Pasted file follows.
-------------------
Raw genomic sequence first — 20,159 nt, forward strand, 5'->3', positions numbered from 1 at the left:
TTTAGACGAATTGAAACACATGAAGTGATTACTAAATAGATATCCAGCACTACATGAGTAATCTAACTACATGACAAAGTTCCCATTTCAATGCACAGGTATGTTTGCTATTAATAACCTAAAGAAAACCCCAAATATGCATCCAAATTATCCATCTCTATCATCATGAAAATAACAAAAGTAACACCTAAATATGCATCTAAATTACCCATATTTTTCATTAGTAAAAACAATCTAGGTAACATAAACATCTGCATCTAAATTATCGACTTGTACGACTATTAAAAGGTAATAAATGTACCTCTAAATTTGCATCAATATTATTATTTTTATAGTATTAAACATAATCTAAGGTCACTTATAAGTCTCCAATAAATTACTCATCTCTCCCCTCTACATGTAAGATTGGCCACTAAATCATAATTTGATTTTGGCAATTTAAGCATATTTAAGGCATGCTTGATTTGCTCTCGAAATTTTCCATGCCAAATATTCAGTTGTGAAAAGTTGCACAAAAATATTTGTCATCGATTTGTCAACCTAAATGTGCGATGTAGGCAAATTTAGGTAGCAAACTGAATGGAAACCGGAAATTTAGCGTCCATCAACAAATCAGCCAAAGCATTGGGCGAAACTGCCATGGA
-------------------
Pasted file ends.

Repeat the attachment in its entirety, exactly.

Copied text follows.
Raw genomic sequence first — 20,159 nt, forward strand, 5'->3', positions numbered from 1 at the left:
TTTAGACGAATTGAAACACATGAAGTGATTACTAAATAGATATCCAGCACTACATGAGTAATCTAACTACATGACAAAGTTCCCATTTCAATGCACAGGTATGTTTGCTATTAATAACCTAAAGAAAACCCCAAATATGCATCCAAATTATCCATCTCTATCATCATGAAAATAACAAAAGTAACACCTAAATATGCATCTAAATTACCCATATTTTTCATTAGTAAAAACAATCTAGGTAACATAAACATCTGCATCTAAATTATCGACTTGTACGACTATTAAAAGGTAATAAATGTACCTCTAAATTTGCATCAATATTATTATTTTTATAGTATTAAACATAATCTAAGGTCACTTATAAGTCTCCAATAAATTACTCATCTCTCCCCTCTACATGTAAGATTGGCCACTAAATCATAATTTGATTTTGGCAATTTAAGCATATTTAAGGCATGCTTGATTTGCTCTCGAAATTTTCCATGCCAAATATTCAGTTGTGAAAAGTTGCACAAAAATATTTGTCATCGATTTGTCAACCTAAATGTGCGATGTAGGCAAATTTAGGTAGCAAACTGAATGGAAACCGGAAATTTAGCGTCCATCAACAAATCAGCCAAAGCATTGGGCGAAACTGCCATGGA